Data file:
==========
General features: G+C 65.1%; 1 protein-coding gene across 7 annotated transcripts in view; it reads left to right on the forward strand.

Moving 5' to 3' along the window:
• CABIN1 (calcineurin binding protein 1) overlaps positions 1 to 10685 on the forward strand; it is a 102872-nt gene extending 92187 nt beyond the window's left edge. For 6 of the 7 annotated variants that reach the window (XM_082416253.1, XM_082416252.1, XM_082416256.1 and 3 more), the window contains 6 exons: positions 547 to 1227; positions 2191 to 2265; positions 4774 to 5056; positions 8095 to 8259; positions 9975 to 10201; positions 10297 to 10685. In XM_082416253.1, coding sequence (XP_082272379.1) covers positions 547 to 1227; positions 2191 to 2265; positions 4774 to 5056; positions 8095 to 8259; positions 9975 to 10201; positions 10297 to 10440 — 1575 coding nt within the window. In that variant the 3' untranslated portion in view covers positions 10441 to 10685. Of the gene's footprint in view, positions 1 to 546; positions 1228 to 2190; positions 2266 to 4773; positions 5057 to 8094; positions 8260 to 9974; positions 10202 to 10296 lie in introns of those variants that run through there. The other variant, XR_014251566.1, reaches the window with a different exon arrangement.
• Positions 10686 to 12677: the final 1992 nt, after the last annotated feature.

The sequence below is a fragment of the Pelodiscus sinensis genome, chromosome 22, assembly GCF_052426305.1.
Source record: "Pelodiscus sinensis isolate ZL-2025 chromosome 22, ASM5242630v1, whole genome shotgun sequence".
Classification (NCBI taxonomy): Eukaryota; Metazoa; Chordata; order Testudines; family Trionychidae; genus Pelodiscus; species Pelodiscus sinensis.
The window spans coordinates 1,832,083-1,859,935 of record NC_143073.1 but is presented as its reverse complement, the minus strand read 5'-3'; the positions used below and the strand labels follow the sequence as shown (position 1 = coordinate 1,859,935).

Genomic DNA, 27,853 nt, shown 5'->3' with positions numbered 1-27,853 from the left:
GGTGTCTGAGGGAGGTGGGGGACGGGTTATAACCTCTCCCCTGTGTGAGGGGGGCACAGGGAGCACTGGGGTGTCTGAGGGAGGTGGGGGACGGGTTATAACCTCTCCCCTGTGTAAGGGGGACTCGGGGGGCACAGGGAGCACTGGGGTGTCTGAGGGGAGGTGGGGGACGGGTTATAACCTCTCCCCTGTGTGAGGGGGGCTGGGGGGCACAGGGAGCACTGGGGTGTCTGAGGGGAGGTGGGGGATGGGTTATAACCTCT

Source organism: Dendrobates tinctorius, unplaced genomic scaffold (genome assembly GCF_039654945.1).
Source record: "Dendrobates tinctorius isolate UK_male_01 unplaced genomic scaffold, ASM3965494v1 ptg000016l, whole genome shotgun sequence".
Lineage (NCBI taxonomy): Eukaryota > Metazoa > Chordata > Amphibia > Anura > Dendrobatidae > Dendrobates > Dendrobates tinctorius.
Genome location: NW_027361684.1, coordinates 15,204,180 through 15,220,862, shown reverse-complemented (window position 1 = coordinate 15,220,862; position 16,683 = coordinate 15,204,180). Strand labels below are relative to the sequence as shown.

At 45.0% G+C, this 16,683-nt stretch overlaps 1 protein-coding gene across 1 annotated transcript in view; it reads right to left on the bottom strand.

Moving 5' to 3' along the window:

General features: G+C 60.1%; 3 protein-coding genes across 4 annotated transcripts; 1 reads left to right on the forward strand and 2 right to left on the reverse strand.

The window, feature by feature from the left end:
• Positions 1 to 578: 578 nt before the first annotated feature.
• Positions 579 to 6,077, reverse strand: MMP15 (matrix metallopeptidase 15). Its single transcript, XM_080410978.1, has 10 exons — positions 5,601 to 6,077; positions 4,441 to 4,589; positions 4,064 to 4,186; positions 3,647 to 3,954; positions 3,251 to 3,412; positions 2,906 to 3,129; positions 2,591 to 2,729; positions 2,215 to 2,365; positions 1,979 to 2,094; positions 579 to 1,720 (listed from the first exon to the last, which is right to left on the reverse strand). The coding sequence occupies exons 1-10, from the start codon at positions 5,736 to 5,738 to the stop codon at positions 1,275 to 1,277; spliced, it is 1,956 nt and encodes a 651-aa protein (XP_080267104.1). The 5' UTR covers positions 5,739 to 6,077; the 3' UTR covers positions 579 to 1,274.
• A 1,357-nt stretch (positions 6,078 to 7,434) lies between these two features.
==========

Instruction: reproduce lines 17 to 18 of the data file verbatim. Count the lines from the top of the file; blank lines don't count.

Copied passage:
General features: G+C 60.1%; 3 protein-coding genes across 4 annotated transcripts; 1 reads left to right on the forward strand and 2 right to left on the reverse strand.

The window, feature by feature from the left end: